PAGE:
If I have a quibble, it is to wonder whether this version of the Haydn was actually worth making. The original conception - a sequence of biblical quotations (the Last Words themselves), homilies and musical movements – allows for a richness of experience, thought and inspiration which does justice to the importance of the original narrative. Putting it at its crudest, there are times for words to stop. Even if you can, as it were, hear the Latin texts, or bits of them, in the musical themes, that is more of a resonance than a re-statement. The singing was committed and beautiful; but if the mezzo had sung the word "mulier" once more (in the woman, behold your son movement) I might have had an internal rupture. It would have been much more apposite to have heard the Last Words read, then allow each quartet movement to be a space for reflection.

Pope2Pope Benedict gave a short address at the end, in Italian and German. He thanked the performers quite passionately. But the meat of his remarks was inspired by the music itself. The piece is “one of the most sublime examples of how to marry art and faith in music,” he said. “Hidden here is a universal law of artistic expression – the ability to communicate beauty, which is also good and true, through a medium of sense.” This applies to the other art forms, he added, and is “the same law that God followed to tell us of himself and his love: he was born in our flesh and has created the greatest masterpiece of all creation, the one mediator between God and men, Jesus Christ.”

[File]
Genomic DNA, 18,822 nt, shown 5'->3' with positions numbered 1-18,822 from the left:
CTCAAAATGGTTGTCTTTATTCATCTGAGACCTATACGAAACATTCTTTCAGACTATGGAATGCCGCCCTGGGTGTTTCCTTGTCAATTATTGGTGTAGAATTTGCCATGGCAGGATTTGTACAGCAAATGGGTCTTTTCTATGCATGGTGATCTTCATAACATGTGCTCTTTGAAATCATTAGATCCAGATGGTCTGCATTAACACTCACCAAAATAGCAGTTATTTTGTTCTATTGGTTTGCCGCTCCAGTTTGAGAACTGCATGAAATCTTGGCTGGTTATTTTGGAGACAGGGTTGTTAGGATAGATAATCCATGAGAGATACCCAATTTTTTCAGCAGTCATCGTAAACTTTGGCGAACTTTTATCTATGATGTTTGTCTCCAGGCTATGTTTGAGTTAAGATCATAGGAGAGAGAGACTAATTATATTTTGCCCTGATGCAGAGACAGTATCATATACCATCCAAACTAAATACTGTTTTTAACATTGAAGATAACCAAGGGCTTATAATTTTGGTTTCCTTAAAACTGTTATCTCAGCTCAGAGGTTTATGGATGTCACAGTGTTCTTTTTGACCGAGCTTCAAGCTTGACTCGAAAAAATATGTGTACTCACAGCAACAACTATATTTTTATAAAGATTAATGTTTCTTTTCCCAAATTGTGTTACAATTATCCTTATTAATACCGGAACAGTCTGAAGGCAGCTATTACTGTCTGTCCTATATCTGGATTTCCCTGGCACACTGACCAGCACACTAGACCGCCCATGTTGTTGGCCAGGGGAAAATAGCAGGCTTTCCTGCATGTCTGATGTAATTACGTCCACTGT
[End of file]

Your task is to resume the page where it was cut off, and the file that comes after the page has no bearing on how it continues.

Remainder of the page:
That this was a fascinating experience for me hardly needs saying: a Church of England priest invited to be part of something at the heart of the Vatican, something so small and private and rare. Quite apart from all the ecclesiastical features of interest (like seeing so many of the great hierarchs all in one place), it was irresistible to compare it with, say, such an event in Buckingham Palace. I haven’t been further than the forecourt there, as it happens, but even then we were passport-checked, cameras and mobiles emphatically forbidden and there were security personnel watching us from the roof.

Here there was much clicking and flashing of photography, with people (all women, bizarrely) walking determinedly to the front and snapping the Holy Father as he got up to receive the quartet and singer at the end. Security and protocol were done with a very light touch. The room was humming with a kind of tangible awe: febrile with anticipation for the Pope’s arrival; and tuned to his every reaction or move - whenever he stood, so did we, and clapping the while. He seemed relaxed, smiling warmly both to individuals and across the room; and strong – as he spoke, he occasionally raised his right hand in emphasis. It was a move a choreographer would recognise as real, not vague, signifying intention.

All in all, three Josephs were well served by this occasion.

The piece is “one of the most sublime examples of how to marry art and faith in music,” he said